All words for the same wonderful, perfect, delicious smoky dip.
I like hummus. I really do. I think it’s nice. Hummus is like an ex-boyfriend who has a perfect driving record and is a big fan of Third Eye Blind. You really thought you liked him at the time; it was all healthy and chickpea-y, was easy to bring to work in a little tupperware container and went well with baby carrots. Baba ghanoush is like a mysterious stranger that seduces you from the mezze menu and takes you on exciting weekend excursions out of town on its motorcycle and recites little poems, which might be Baudelaire if you knew more about poetry, but could also be originals.
The point is, baba ghanoush is sexier than hummus, by 1000%. Hummus is Bill Compton, baba ghanoush is Eric Northman. If hummus is Jack Hodgins, baba ghanoush is Seely Booth. If hummus is the lead singer that everyone finds adorable, baba ghanoush is the brooding, quiet bass player. You get what I’m saying.
Baba ghanoush is exactly the same thing as hummus, but instead of chickpeas as the base, it has roasted or grilled eggplant. If you think you don’t like eggplant (because I, for one, do not like eggplant), don’t let that put you off baba ghanoush. A weird alchemy happens to eggplant when you roast or grill it. It stops being a purple, weird shaped thing that tastes and feels exactly like a dish sponge, and starts being a smoky, lightly sweet and totally unique substance that is crying out for you to enjoy with some pita bread. I don’t have a grill (yet), so I roasted mine in the oven, and for good measure kept a few pieces of the blackened skin when I processed it to make sure the smoke flavor was imparted to the dip. I watched 6 people (myself included) devour the whole bowl of baba ghanoush in about 4.5 minutes, so it must have worked.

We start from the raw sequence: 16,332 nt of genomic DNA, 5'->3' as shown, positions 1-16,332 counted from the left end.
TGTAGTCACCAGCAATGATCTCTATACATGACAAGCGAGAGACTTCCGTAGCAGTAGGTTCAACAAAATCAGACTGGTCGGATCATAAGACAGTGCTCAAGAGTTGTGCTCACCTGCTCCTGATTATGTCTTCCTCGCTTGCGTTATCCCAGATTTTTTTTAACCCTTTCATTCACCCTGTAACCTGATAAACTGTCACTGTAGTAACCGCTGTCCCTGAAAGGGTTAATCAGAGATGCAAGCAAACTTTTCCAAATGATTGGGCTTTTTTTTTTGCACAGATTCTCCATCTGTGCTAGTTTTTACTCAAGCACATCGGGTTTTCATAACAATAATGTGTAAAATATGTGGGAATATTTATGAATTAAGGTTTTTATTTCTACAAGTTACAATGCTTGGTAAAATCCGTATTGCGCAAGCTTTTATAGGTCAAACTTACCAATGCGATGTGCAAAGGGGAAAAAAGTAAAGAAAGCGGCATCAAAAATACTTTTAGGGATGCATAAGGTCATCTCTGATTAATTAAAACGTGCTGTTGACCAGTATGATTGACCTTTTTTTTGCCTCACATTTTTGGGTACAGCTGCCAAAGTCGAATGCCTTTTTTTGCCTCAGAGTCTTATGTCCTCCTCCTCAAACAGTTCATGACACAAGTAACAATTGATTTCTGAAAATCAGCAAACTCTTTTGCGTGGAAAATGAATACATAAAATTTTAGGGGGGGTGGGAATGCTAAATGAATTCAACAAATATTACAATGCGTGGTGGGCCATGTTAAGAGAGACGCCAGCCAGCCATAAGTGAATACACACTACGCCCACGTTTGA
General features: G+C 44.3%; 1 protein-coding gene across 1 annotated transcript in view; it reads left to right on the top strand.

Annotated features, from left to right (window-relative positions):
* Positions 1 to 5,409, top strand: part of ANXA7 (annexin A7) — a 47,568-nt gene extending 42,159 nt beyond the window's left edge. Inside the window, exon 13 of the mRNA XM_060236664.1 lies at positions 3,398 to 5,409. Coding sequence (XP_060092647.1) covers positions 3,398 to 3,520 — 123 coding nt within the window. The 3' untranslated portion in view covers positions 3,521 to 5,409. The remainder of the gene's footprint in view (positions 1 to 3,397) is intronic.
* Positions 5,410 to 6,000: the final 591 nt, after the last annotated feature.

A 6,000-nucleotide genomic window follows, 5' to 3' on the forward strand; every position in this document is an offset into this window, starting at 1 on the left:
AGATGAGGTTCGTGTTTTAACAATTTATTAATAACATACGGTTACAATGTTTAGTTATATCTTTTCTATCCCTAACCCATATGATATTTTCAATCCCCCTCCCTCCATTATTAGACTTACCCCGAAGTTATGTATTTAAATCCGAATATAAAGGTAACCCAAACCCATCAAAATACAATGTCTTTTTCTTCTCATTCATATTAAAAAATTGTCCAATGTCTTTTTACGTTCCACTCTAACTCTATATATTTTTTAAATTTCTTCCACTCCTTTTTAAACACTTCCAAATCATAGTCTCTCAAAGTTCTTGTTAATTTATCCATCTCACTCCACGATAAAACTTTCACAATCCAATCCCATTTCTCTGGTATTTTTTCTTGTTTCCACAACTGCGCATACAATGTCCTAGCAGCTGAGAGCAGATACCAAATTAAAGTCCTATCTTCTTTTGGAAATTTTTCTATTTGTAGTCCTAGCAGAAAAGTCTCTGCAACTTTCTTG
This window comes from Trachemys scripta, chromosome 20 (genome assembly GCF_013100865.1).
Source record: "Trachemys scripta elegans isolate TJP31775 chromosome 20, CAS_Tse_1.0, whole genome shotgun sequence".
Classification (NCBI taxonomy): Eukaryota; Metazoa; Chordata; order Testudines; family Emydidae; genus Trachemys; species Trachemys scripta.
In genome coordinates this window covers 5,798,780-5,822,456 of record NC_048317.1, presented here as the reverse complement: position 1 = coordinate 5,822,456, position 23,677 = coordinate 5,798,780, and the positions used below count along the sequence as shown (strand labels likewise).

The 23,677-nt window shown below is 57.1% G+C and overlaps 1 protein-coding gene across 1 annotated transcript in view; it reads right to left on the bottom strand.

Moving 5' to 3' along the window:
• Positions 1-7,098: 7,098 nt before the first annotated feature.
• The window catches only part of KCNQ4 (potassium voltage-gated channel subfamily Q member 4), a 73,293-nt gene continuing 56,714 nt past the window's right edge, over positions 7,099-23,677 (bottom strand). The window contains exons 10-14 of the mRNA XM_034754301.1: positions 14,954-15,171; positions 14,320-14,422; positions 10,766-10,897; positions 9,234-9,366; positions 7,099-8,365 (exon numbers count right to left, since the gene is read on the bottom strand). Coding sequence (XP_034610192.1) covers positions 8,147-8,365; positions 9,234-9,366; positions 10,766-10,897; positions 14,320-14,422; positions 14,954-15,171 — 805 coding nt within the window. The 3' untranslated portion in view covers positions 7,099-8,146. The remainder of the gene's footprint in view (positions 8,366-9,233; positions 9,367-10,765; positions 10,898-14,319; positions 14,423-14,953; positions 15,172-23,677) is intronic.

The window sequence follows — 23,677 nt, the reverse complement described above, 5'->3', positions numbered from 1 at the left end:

2-4 smallish – medium eggplants (I like a smaller eggplant as I think they are less bitter than larger ones. I used 2 medium eggplants this time, and it made probably 3 cups of baba ghanoush. Next time, I will use 400 eggplants, because I never want to stop having baba ghanoush.)
3 cloves garlic
3 tbsp tahini (Tahini is sesame paste, they should have it in a jar in the mediterranean section of your grocery store. If they don’t, you need to find a new grocery store. You may have this in your fridge already, if you ever make hummus at home.)
Juice of 2 lemons
2-3 tbsp olive oil
salt and pepper
Turn your broiler on high. Cover a cookie sheet (rimmed) with foil, and prick your eggplants all over with a fork.
If you don’t, they will explode, which sounds awesome, but makes an absurd mess. Put the eggplants on the sheet under the broiler for about 30-40 minutes, turning every 10 minutes or so to make sure it’s blackening evenly. The eggplants will deflate slowly like a balloon, and start to look really sad and weird, as the juices run out. When the eggplants are soft all the way around, remove them from the oven and let them cool to room temperature.
Prepare a colander in the sink. Strip the skin off the eggplants (no need to be super picky about this, some skin is okay, I’d say if you remove 90% that’s fine) and put the flesh in the colander. Squeeze the flesh against the holes of the colander to remove all the liquid you can. A lot will seep out.
When most of the liquid is removed, put the flesh into a food processor with the other ingredients. Pulse until smooth and serve. Enjoy total adulation.